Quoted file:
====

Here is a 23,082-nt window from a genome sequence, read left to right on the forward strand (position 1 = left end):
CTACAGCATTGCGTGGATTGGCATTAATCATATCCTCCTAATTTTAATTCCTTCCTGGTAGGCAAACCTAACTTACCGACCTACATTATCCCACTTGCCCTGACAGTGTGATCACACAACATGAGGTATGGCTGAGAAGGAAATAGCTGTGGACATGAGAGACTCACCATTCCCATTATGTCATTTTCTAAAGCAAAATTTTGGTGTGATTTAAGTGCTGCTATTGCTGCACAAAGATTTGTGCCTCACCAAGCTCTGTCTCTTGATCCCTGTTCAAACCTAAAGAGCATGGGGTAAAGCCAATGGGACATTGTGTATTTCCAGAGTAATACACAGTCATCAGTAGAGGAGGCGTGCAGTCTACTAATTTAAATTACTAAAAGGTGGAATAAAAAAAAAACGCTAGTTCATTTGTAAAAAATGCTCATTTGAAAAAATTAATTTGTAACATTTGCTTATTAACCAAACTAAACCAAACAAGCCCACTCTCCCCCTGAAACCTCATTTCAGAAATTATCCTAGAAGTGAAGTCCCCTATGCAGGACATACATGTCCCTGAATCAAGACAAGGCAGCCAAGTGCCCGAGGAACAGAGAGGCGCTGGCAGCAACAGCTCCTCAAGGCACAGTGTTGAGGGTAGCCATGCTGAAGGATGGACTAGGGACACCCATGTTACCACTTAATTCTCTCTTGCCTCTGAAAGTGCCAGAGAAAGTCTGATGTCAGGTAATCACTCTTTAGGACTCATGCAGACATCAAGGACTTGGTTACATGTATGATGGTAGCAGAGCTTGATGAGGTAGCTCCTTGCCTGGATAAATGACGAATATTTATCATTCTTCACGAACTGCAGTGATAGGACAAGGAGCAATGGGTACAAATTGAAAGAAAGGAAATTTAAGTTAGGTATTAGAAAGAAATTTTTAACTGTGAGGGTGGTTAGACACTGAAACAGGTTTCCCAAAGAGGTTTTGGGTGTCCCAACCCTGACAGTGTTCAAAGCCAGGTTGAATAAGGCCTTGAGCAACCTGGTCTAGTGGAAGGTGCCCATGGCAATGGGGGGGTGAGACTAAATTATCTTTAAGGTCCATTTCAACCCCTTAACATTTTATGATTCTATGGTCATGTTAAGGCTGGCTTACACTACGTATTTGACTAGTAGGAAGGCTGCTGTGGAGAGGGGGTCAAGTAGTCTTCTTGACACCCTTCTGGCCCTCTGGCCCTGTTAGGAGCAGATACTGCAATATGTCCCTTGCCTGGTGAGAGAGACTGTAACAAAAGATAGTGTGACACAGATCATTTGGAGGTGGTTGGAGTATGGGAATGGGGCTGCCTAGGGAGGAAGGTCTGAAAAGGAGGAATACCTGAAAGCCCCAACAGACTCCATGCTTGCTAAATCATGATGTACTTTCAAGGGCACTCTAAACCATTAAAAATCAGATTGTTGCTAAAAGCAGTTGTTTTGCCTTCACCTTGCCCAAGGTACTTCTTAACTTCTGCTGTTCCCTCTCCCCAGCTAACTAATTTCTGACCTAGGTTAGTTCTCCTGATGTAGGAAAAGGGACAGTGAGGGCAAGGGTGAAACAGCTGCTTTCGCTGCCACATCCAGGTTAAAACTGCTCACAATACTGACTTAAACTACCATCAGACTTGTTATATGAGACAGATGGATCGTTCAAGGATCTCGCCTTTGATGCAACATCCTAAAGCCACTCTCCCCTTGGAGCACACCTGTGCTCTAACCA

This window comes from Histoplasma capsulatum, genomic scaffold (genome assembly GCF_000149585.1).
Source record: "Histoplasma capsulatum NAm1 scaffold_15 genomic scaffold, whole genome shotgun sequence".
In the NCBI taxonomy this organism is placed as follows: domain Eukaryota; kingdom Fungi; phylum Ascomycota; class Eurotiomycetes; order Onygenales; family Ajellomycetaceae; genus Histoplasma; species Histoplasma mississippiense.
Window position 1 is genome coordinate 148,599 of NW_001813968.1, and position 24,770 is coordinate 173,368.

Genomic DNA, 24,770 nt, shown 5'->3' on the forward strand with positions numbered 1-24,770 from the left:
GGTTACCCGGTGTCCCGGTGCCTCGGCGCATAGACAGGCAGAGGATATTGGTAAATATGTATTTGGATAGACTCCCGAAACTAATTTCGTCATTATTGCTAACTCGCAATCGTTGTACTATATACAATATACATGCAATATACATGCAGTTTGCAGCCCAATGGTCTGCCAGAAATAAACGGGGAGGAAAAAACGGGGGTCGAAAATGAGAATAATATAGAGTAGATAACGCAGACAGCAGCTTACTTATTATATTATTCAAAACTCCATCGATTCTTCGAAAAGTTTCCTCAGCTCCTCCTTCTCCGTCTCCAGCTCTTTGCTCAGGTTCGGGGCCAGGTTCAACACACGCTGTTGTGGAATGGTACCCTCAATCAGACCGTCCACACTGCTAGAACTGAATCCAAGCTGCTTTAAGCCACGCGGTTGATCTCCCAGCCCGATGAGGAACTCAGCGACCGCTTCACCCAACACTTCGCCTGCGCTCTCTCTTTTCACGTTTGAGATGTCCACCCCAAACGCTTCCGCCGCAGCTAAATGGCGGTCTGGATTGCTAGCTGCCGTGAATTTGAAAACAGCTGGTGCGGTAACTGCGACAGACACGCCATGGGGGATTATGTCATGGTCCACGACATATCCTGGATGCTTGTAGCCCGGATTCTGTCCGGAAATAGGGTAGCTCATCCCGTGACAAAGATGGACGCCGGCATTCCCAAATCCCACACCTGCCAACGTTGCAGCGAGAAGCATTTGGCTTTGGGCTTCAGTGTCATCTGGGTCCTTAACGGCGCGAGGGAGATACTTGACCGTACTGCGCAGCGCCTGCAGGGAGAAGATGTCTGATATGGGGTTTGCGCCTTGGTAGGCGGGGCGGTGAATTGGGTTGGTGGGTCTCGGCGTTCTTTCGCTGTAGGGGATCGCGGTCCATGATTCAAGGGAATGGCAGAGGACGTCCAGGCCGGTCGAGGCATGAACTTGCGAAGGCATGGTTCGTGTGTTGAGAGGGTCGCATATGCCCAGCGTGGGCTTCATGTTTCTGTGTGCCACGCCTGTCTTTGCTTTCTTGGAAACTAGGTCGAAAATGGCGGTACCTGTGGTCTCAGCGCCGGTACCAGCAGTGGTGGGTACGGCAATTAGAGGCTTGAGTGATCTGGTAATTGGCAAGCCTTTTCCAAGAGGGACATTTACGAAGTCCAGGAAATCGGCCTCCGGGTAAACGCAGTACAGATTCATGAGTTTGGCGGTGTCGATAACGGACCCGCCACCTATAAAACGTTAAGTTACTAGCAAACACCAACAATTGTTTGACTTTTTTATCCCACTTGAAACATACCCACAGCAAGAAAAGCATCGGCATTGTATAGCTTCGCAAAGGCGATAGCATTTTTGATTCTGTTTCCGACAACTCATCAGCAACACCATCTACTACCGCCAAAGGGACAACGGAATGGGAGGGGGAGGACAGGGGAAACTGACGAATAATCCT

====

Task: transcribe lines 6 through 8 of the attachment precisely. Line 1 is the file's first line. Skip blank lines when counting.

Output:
Window position 1 is genome coordinate 148,599 of NW_001813968.1, and position 24,770 is coordinate 173,368.

Genomic DNA, 24,770 nt, shown 5'->3' on the forward strand with positions numbered 1-24,770 from the left:
GGTTACCCGGTGTCCCGGTGCCTCGGCGCATAGACAGGCAGAGGATATTGGTAAATATGTATTTGGATAGACTCCCGAAACTAATTTCGTCATTATTGCTAACTCGCAATCGTTGTACTATATACAATATACATGCAATATACATGCAGTTTGCAGCCCAATGGTCTGCCAGAAATAAACGGGGAGGAAAAAACGGGGGTCGAAAATGAGAATAATATAGAGTAGATAACGCAGACAGCAGCTTACTTATTATATTATTCAAAACTCCATCGATTCTTCGAAAAGTTTCCTCAGCTCCTCCTTCTCCGTCTCCAGCTCTTTGCTCAGGTTCGGGGCCAGGTTCAACACACGCTGTTGTGGAATGGTACCCTCAATCAGACCGTCCACACTGCTAGAACTGAATCCAAGCTGCTTTAAGCCACGCGGTTGATCTCCCAGCCCGATGAGGAACTCAGCGACCGCTTCACCCAACACTTCGCCTGCGCTCTCTCTTTTCACGTTTGAGATGTCCACCCCAAACGCTTCCGCCGCAGCTAAATGGCGGTCTGGATTGCTAGCTGCCGTGAATTTGAAAACAGCTGGTGCGGTAACTGCGACAGACACGCCATGGGGGATTATGTCATGGTCCACGACATATCCTGGATGCTTGTAGCCCGGATTCTGTCCGGAAATAGGGTAGCTCATCCCGTGACAAAGATGGACGCCGGCATTCCCAAATCCCACACCTGCCAACGTTGCAGCGAGAAGCATTTGGCTTTGGGCTTCAGTGTCATCTGGGTCCTTAACGGCGCGAGGGAGATACTTGACCGTACTGCGCAGCGCCTGCAGGGAGAAGATGTCTGATATGGGGTTTGCGCCTTGGTAGGCGGGGCGGTGAATTGGGTTGGTGGGTCTCGGCGTTCTTTCGCTGTAGGGGATCGCGGTCCATGATTCAAGGGAATGGCAGAGGACGTCCAGGCCGGTCGAGGCATGAACTTGCGAAGGCATGGTTCGTGTGTTGAGAGGGTCGCATATGCCCAGCGTGGGCTTCATGTTTCTGTGTGCCACGCCTGTCTTTGCTTTCTTGGAAACTAGGTCGAAAATGGCGGTACCTGTGGTCTCAGCGCCGGTACCAGCAGTGGTGGGTACGGCAATTAGAGGCTTGAGTGATCTGGTAATTGGCAAGCCTTTTCCAAGAGGGACATTTACGAAGTCCAGGAAATCGGCCTCCGGGTAAACGCAGTACAGATTCATGAGTTTGGCGGTGTCGATAACGGACCCGCCACCTATAAAACGTTAAGTTACTAGCAAACACCAACAATTGTTTGACTTTTTTATCCCACTTGAAACATACCCACAGCAAGAAAAGCATCGGCATTGTATAGCTTCGCAAAGGCGATAGCATTTTTGATTCTGTTTCCGACAACTCATCAGCAACACCATCTACTACCGCCAAAGGGACAACGGAATGGGAGGGGGAGGACAGGGGAAACTGACGAATAATCCT